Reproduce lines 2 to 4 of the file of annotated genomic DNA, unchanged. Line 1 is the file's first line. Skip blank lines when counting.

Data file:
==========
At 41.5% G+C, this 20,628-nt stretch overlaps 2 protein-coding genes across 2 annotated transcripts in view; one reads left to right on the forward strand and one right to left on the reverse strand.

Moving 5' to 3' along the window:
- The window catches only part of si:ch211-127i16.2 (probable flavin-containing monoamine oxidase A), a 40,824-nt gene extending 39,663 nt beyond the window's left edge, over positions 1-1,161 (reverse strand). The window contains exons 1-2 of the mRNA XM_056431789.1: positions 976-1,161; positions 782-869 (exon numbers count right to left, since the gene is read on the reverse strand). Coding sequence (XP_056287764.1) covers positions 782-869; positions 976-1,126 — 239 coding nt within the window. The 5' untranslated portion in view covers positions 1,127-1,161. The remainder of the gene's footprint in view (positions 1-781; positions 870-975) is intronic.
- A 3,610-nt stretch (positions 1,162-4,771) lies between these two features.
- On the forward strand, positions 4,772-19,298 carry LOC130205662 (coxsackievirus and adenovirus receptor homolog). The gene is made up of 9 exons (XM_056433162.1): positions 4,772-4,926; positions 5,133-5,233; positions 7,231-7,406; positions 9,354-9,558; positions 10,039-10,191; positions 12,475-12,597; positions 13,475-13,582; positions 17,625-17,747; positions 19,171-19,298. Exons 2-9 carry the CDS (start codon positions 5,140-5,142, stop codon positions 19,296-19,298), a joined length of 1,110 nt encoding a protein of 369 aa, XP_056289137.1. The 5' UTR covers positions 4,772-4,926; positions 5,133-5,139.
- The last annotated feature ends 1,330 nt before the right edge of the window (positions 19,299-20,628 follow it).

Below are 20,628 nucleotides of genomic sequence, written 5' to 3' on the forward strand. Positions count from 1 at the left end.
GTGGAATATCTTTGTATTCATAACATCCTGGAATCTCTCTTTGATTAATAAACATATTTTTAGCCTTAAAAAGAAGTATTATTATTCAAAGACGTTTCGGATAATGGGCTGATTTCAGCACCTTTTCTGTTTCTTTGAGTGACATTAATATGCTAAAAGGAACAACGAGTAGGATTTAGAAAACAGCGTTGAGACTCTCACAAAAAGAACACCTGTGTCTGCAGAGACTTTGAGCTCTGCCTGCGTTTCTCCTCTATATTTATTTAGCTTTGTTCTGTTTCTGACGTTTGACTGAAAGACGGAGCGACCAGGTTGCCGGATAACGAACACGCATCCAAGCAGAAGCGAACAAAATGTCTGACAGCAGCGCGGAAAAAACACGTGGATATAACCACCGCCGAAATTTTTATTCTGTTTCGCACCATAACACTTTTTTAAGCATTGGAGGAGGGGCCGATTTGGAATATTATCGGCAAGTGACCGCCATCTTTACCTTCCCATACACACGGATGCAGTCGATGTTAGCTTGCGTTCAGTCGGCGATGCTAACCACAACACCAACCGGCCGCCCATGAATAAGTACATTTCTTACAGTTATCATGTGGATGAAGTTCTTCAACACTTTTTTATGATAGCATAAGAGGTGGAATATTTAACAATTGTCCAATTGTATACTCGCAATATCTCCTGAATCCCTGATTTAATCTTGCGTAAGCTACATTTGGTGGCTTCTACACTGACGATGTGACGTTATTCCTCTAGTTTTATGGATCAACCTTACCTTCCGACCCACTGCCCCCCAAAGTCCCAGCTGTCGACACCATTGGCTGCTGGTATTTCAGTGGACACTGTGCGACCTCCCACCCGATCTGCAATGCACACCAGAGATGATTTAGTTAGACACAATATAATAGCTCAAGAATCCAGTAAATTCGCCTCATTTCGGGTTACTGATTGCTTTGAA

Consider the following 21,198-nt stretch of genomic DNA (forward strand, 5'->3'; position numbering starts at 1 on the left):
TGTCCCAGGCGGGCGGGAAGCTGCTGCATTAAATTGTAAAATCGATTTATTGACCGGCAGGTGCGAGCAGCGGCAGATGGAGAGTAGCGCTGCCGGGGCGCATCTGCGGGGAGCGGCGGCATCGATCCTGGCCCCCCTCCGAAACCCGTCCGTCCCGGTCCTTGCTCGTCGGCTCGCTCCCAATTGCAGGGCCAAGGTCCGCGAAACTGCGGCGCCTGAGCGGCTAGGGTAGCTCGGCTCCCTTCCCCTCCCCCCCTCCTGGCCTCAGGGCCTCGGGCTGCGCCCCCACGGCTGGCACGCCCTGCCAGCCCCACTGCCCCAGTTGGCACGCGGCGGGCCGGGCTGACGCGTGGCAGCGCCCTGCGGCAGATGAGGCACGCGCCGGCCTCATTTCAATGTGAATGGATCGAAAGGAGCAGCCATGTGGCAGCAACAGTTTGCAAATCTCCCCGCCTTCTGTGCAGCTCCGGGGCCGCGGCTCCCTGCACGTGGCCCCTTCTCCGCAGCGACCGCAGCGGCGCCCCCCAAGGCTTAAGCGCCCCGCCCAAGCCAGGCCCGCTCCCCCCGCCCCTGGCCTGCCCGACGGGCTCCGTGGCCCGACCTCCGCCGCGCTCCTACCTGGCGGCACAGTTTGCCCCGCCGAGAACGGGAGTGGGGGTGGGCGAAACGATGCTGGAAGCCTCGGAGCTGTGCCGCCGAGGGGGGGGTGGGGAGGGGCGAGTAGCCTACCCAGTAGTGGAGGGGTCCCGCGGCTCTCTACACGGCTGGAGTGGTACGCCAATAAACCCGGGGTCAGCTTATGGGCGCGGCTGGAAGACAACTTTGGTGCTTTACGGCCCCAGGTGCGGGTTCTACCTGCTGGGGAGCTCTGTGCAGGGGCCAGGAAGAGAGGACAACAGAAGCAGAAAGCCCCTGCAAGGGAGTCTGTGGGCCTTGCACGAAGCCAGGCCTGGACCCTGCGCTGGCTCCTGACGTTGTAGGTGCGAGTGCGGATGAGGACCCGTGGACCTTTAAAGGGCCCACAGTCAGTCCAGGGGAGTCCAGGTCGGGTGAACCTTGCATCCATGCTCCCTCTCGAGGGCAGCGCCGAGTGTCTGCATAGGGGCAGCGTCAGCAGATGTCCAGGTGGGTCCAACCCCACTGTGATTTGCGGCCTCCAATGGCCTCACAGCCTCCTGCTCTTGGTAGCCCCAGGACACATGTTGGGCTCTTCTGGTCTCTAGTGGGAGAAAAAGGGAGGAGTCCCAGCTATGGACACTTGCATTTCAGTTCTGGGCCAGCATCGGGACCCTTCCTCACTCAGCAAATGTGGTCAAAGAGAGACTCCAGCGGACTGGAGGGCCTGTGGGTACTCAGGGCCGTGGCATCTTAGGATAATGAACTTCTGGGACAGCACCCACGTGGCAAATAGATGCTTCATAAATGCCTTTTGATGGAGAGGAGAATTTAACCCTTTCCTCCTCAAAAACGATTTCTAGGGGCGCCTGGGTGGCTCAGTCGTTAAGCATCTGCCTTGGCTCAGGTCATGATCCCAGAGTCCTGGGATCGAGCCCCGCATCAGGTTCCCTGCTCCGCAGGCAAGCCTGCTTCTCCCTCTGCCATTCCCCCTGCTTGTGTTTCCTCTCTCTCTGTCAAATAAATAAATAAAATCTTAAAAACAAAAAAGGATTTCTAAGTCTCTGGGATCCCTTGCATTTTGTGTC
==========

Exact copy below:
Moving 5' to 3' along the window:
- The window catches only part of si:ch211-127i16.2 (probable flavin-containing monoamine oxidase A), a 40,824-nt gene extending 39,663 nt beyond the window's left edge, over positions 1-1,161 (reverse strand). The window contains exons 1-2 of the mRNA XM_056431789.1: positions 976-1,161; positions 782-869 (exon numbers count right to left, since the gene is read on the reverse strand). Coding sequence (XP_056287764.1) covers positions 782-869; positions 976-1,126 — 239 coding nt within the window. The 5' untranslated portion in view covers positions 1,127-1,161. The remainder of the gene's footprint in view (positions 1-781; positions 870-975) is intronic.
- A 3,610-nt stretch (positions 1,162-4,771) lies between these two features.